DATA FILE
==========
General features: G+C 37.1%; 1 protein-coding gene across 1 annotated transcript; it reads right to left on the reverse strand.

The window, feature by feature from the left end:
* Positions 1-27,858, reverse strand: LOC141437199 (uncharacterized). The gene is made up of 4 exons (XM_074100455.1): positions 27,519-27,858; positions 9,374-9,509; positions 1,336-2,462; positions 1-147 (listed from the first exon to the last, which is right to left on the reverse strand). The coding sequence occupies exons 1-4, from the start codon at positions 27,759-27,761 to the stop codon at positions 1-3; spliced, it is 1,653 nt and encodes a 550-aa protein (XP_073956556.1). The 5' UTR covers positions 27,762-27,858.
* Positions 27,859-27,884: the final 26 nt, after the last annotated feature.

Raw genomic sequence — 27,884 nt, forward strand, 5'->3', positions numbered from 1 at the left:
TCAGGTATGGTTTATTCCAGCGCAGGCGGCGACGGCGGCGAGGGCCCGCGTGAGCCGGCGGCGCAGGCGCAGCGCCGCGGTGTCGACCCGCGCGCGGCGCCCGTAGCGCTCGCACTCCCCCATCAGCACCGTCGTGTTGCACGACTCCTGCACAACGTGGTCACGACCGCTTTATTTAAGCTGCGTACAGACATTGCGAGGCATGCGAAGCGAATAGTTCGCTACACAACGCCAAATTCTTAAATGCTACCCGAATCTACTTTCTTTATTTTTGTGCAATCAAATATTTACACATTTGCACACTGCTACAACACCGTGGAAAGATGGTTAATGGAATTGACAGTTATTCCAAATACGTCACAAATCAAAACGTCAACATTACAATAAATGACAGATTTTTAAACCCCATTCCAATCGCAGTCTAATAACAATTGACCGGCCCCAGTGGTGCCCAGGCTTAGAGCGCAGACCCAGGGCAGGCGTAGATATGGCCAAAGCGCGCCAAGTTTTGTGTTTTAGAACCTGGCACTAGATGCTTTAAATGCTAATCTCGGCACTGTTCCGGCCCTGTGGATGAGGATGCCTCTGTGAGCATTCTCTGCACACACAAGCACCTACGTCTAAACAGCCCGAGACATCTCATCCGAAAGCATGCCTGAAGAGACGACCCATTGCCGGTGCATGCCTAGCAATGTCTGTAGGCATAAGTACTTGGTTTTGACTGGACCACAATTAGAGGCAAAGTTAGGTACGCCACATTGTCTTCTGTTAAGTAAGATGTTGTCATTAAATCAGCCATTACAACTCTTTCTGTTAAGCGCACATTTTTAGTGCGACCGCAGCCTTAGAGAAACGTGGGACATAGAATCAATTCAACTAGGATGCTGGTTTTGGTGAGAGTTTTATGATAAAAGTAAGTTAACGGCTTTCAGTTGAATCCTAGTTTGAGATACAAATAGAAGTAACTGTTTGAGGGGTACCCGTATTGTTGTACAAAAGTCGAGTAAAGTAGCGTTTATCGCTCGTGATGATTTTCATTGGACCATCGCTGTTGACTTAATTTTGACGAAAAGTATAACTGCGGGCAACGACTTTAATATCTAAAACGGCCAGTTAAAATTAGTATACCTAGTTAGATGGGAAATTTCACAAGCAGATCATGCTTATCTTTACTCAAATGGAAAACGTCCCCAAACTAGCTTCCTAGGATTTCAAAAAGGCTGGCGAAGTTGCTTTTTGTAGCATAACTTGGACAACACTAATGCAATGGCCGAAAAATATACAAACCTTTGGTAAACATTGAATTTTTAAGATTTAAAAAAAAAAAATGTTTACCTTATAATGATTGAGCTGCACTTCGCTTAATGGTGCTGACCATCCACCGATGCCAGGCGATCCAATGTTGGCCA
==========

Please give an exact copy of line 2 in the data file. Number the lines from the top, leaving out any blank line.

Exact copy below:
The window, feature by feature from the left end: